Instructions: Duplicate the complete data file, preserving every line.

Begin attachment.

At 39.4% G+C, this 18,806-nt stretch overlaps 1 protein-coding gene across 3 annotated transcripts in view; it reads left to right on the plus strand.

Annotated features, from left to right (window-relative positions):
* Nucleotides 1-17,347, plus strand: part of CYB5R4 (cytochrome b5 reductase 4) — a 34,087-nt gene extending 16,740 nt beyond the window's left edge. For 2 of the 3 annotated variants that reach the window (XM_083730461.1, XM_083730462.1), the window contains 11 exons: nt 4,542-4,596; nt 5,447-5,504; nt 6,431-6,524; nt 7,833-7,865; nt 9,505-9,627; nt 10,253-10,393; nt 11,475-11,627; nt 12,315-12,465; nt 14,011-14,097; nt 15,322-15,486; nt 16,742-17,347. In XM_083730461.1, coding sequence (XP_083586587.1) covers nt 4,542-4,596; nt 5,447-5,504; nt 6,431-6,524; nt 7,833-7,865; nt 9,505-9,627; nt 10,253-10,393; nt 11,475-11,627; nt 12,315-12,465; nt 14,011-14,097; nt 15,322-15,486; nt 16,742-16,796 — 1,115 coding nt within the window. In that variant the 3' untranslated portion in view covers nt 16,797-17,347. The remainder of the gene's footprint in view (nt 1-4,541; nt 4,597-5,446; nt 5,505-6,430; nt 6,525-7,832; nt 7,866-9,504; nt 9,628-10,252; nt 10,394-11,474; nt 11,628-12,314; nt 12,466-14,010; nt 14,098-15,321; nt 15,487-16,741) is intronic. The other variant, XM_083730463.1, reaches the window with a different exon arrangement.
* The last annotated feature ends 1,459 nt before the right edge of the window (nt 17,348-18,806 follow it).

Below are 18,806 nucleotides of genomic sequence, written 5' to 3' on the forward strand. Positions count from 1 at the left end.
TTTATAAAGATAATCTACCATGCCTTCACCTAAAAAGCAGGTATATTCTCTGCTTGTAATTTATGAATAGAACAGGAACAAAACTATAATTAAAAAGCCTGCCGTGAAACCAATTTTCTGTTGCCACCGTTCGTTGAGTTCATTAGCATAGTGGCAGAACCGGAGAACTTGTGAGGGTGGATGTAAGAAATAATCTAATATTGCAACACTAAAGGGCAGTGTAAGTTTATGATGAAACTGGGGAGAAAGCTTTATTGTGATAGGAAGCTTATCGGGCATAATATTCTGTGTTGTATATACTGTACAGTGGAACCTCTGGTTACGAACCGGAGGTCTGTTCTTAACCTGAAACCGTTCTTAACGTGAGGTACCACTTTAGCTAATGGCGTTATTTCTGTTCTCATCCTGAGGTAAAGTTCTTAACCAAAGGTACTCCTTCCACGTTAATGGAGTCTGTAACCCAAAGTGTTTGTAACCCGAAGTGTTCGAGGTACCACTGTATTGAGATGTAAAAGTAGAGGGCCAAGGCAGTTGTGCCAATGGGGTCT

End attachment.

At 39.4% G+C, this 18,806-nt stretch overlaps 1 protein-coding gene across 3 annotated transcripts in view; it reads left to right on the plus strand.

Annotated features, from left to right (window-relative positions):
* Nucleotides 1-17,347, plus strand: part of CYB5R4 (cytochrome b5 reductase 4) — a 34,087-nt gene extending 16,740 nt beyond the window's left edge. For 2 of the 3 annotated variants that reach the window (XM_083730461.1, XM_083730462.1), the window contains 11 exons: nt 4,542-4,596; nt 5,447-5,504; nt 6,431-6,524; nt 7,833-7,865; nt 9,505-9,627; nt 10,253-10,393; nt 11,475-11,627; nt 12,315-12,465; nt 14,011-14,097; nt 15,322-15,486; nt 16,742-17,347. In XM_083730461.1, coding sequence (XP_083586587.1) covers nt 4,542-4,596; nt 5,447-5,504; nt 6,431-6,524; nt 7,833-7,865; nt 9,505-9,627; nt 10,253-10,393; nt 11,475-11,627; nt 12,315-12,465; nt 14,011-14,097; nt 15,322-15,486; nt 16,742-16,796 — 1,115 coding nt within the window. In that variant the 3' untranslated portion in view covers nt 16,797-17,347. The remainder of the gene's footprint in view (nt 1-4,541; nt 4,597-5,446; nt 5,505-6,430; nt 6,525-7,832; nt 7,866-9,504; nt 9,628-10,252; nt 10,394-11,474; nt 11,628-12,314; nt 12,466-14,010; nt 14,098-15,321; nt 15,487-16,741) is intronic. The other variant, XM_083730463.1, reaches the window with a different exon arrangement.
* The last annotated feature ends 1,459 nt before the right edge of the window (nt 17,348-18,806 follow it).

Below are 18,806 nucleotides of genomic sequence, written 5' to 3' on the forward strand. Positions count from 1 at the left end.
TTTATAAAGATAATCTACCATGCCTTCACCTAAAAAGCAGGTATATTCTCTGCTTGTAATTTATGAATAGAACAGGAACAAAACTATAATTAAAAAGCCTGCCGTGAAACCAATTTTCTGTTGCCACCGTTCGTTGAGTTCATTAGCATAGTGGCAGAACCGGAGAACTTGTGAGGGTGGATGTAAGAAATAATCTAATATTGCAACACTAAAGGGCAGTGTAAGTTTATGATGAAACTGGGGAGAAAGCTTTATTGTGATAGGAAGCTTATCGGGCATAATATTCTGTGTTGTATATACTGTACAGTGGAACCTCTGGTTACGAACCGGAGGTCTGTTCTTAACCTGAAACCGTTCTTAACGTGAGGTACCACTTTAGCTAATGGCGTTATTTCTGTTCTCATCCTGAGGTAAAGTTCTTAACCAAAGGTACTCCTTCCACGTTAATGGAGTCTGTAACCCAAAGTGTTTGTAACCCGAAGTGTTCGAGGTACCACTGTATTGAGATGTAAAAGTAGAGGGCCAAGGCAGTTGTGCCAATGGGGTCT